Why is this Sudanese child carrying a gun and not a schoolbag? What are the origins of the conflict in Sudan? What are the challenges facing the humanitarian community?

    And what initiatives could help stem the suffering?

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  • L[ Letters

    implication that only northerners consider the government's policies to be genocidal is plain wrong. Inde pendent commentators, within and outside Uganda, have come to the same conclusion.

    The genocide in Uganda is being carried out in the 200 gov ernment-controlled concentration camps, into which 2 million peo ple have been herded since they were established more than a decade ago. The genocidal weapon is the horrendous condi tions deliberately imposed on the camp populations that produce 1,500 deaths a week-three times the death rate in Darfur. These conditions, underpinned by gov ernment policies and an official hate campaign, correspond to actions, to use the language of the 1948 Genocide Convention, aimed at destroying "in whole or in part" the physical and emo

    tional preservation, livelihood, culture, children, public health, and the family structure and life of the targeted community. In north ern Uganda, all the elements that constitute genocide have been brought together in a chillingly comprehensive manner.

    Museveni has the capability to defeat the LRA militarily, if he so wished. In the 1980s, he quick ly prevailed over several rebel lions more formidable than the LRA. Uganda has also easily

    mounted a massive invasion and occupation of parts of neighbor ing Democratic Republic of the

    Congo. It is just not credible to contend that, for more than 15 years, Museveni has lacked the capability to defeat the rag-tag LRA, which enj oys no popular support and is composed mostly of abducted children. The truth is that the war is one of conven

    ience. It provides Museveni with a pretext for genocide, incursions into neighboring countries, and a convenient political scapegoat. This is a case of political unwill ingness, not military inability.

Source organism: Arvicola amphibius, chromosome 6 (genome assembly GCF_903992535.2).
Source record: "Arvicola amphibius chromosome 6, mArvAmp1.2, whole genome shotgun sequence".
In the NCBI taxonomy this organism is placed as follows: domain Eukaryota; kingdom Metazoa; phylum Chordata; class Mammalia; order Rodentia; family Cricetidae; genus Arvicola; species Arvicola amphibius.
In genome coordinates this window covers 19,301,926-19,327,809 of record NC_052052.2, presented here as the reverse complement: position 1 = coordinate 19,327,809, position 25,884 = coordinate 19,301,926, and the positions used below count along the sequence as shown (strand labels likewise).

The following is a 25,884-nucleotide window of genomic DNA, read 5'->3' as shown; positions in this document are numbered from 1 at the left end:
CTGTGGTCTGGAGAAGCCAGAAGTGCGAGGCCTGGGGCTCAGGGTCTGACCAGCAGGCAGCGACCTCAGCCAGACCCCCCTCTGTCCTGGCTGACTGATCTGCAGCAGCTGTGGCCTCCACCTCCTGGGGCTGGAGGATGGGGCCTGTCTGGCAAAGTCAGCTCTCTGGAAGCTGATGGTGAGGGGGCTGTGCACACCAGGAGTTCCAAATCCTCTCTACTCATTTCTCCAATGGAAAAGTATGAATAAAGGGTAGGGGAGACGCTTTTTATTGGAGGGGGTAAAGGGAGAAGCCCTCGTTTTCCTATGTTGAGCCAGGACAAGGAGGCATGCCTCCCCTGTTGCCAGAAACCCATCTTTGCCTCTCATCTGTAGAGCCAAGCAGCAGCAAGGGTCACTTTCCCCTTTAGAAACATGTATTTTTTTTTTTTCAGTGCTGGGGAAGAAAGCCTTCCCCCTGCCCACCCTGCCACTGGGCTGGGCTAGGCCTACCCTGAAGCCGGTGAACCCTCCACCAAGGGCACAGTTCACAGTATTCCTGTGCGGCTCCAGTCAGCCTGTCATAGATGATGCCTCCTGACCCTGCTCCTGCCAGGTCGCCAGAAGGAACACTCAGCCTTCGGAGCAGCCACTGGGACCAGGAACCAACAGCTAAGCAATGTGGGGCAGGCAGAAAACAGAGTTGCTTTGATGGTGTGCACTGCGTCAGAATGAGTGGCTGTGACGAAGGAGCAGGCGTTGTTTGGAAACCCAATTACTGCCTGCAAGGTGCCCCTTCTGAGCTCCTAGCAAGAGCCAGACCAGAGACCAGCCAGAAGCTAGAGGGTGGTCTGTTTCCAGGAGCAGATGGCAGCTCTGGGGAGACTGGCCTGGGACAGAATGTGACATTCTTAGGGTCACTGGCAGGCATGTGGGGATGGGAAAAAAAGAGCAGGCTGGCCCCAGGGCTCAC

Over a period of six months (ending March 2006), the LRA iS reported by the government to have killed 46 people; compare this figure to the 1,500 people dying every

    week in the concentration camps. What is wrong with this picture?

    The Museveni regime must be judged by its actions and hard evi dence, rather than through the prism of a carefully cultivated inter national image.

    Note: The image on pages 3 & 24 of the September/October 2006 issue

    was identified as "David Butowi Corbis (background) AP Wideworld (inset). " It should have been labeled "photoillustration. "

    in ForeignPolicy _ A M ES SAGE FROM AM B ASS ADO R JO H N B RUTO N

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    Article Contentsp. [14]p. [15]p. 16

    Issue Table of ContentsForeign Policy, No. 157 (Nov. - Dec., 2006), pp. 1-16, 1-8, 17-69, 1-4, 74-96Front MatterUnknown Dangers [p. 1-1]LettersWho Lost Iraq? [pp. 4, 6, 8, 10]What a Difference a Day Makes [pp. 10-12, 14]Ugandan Tragedy or Genocide? [pp. 14-16]

    In Box [pp. 18-20]Think AgainIsrael vs. Hezbollah [pp. 22-24, 26, 28]

    Prime NumbersThe Sky's the Limit [pp. 30-31]

    EssaysThe Bomb in the Backyard [pp. 32-39]The Lost Continent [pp. 40-43]The Many Lefts of Latin America [pp. 44-47]

    Globalization at WorkThe Merchant of Death [pp. 52-61]

    The FP MemoOperation Comeback [pp. 64-68]

    The FP IndexThe Globalization Index [pp. 74-81]

    In Other Words: Reviews of the World's Most Noteworthy BooksReview: Escape from Pyongyang [pp. 82-84]Review: The German Getaway [pp. 84-87]

    Global Newsstand: Essays, Arguments, and Opinions from around the World [pp. 88-90, 92]Net Effect: How Technology Shapes the World [pp. 94-95]Back Matter